Throughout the trip and since we returned home to Newfoundland, the Choss Boys have had a couple opportunities to practice our public relation skills.
Coming to Mexico, Daniel and I (Nick) were looking for two things: bolts, and a break. After five straight months of trad climbing, big walls, and alpine climbing, we wanted a vacation from our vacation. Well, El Potrero Chico gave us all that we wished for, and more.
One of the finer crack climbing test-pieces in Red Rocks is 'The Fox.' The 140-foot pitch begins with a finger crack, but gradually widens through all sizes into a short chimney, and then narrows to a 5" offwidth to finish. During a climbing trip in April, 2015, Dave onsighted The Fox after a real battle, and inspired Nick to give it a try as well. Not having much crack climbing experience, Nick was quickly thrashed before even reaching the fist crack, 1/3 of the way up the climb.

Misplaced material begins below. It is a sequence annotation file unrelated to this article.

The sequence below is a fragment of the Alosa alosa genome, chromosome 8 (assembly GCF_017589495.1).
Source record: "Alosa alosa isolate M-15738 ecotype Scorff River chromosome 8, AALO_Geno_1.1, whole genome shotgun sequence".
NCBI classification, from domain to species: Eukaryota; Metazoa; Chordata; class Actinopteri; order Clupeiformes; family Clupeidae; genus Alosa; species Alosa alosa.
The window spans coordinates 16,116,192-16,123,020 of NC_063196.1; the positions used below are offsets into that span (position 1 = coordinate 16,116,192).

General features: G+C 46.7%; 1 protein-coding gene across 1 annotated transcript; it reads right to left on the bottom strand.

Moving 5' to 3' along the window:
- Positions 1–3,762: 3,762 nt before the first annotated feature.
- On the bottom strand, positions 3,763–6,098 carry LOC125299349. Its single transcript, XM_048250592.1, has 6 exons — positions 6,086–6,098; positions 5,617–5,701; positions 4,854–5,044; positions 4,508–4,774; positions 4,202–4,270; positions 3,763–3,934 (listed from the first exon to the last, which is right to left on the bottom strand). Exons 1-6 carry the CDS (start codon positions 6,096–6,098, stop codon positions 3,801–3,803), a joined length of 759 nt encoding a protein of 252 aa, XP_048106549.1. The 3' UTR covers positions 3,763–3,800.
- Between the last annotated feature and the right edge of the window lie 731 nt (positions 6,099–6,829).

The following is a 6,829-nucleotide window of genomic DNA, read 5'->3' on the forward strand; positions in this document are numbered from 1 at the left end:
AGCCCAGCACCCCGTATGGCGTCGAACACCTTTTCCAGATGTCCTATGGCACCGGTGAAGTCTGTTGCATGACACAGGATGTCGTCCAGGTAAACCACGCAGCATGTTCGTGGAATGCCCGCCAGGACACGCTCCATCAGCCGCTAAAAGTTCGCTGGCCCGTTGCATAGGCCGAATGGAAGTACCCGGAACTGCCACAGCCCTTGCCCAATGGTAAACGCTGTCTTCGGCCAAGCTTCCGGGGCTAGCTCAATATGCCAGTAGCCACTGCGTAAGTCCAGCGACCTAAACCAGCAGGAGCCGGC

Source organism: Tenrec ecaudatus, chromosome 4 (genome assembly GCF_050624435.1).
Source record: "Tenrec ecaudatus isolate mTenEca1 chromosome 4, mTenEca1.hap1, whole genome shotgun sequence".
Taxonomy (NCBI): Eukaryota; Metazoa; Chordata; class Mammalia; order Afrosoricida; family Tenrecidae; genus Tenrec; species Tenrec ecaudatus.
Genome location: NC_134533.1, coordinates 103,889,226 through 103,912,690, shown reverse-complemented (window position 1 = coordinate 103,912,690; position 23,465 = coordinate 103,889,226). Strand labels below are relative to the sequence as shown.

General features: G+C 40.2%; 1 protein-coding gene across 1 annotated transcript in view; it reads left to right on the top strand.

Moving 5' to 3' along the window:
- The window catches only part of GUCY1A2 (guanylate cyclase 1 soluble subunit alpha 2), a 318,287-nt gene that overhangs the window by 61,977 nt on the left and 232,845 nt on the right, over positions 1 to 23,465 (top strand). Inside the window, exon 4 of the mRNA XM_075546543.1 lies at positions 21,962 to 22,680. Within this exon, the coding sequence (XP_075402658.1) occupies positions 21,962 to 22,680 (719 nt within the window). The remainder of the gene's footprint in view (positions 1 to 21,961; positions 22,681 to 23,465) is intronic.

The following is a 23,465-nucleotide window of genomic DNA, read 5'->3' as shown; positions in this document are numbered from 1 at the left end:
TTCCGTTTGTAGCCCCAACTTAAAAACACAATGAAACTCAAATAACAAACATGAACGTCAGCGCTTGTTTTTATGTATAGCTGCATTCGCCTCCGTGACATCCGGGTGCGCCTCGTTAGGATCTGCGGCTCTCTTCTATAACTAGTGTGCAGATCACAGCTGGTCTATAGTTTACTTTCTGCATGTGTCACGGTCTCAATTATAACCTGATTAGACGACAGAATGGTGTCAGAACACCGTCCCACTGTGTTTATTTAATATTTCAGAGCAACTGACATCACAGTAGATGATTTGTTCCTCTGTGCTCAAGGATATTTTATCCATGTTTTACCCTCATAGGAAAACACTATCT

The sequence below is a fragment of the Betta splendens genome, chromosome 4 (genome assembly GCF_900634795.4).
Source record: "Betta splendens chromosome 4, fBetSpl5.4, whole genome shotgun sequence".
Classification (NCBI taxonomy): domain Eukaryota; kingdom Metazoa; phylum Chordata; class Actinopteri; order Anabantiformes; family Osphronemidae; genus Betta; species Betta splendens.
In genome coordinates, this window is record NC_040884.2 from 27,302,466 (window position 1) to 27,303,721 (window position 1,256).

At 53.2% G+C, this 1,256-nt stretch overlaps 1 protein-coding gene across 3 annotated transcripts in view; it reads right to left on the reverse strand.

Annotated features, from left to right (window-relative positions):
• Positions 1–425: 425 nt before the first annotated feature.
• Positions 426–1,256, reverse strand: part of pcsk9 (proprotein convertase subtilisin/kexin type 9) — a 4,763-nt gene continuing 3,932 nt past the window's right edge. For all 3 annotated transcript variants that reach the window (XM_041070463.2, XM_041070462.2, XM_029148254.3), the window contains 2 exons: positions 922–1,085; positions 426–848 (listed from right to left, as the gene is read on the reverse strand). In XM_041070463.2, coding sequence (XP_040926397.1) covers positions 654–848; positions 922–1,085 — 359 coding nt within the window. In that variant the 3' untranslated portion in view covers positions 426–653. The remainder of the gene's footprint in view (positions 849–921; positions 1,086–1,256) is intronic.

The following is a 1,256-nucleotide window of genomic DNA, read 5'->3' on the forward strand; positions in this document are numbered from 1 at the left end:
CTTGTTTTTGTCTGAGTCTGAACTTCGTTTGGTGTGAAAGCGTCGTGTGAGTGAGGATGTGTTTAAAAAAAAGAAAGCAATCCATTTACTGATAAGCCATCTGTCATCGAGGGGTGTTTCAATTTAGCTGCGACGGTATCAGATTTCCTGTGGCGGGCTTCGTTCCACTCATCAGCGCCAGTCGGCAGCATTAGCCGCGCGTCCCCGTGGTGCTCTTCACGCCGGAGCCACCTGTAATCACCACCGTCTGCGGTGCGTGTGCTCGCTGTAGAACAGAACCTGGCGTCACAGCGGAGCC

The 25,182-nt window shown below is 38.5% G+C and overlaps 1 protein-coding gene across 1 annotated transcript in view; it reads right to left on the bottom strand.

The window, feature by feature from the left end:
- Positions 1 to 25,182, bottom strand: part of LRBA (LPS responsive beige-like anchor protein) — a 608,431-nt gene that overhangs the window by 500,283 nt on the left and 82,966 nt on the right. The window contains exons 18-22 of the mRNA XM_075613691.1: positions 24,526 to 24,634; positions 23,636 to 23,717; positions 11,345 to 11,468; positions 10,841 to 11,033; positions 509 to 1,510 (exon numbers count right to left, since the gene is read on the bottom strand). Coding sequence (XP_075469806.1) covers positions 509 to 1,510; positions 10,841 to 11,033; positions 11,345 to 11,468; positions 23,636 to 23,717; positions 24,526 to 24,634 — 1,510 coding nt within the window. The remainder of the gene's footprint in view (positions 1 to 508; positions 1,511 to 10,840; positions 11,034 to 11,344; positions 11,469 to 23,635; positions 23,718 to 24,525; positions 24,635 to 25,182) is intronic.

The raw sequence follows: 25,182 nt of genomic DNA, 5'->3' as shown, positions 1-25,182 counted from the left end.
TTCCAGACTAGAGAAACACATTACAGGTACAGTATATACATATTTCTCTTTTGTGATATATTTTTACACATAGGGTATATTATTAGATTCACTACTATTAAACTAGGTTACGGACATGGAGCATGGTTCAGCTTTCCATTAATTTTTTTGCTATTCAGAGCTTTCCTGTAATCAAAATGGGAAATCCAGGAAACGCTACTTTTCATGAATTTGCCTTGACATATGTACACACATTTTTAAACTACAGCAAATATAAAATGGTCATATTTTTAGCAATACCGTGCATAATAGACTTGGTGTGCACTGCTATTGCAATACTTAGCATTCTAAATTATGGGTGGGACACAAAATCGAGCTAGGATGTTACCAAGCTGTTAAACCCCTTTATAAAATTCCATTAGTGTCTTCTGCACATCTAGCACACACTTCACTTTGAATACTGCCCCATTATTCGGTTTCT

Daniel and Nick were both motivated to return to The Fox and gauge how far their crack climbing technique had progressed. Check out the photos, and a brief recap of their sends.
On November 4th, 2016, the Choss Boys became the first Newfoundlanders ever to climb El Capitan. Their ascent of the Salathe Wall captured the attention of the local climbing community in Newfoundland, and an overwhelming outpouring of support and congratulations followed. A leader in the Newfoundland climbing community, Greg Locke, wrote an article in a local sports page, and Nick's mom, Marie Wadden, tipped off her friends at CBC. As a result, the Choss Boys spoke with Heather Barrett, host of CBC's Weekend Arts Magazine. Below is the recording of their interview.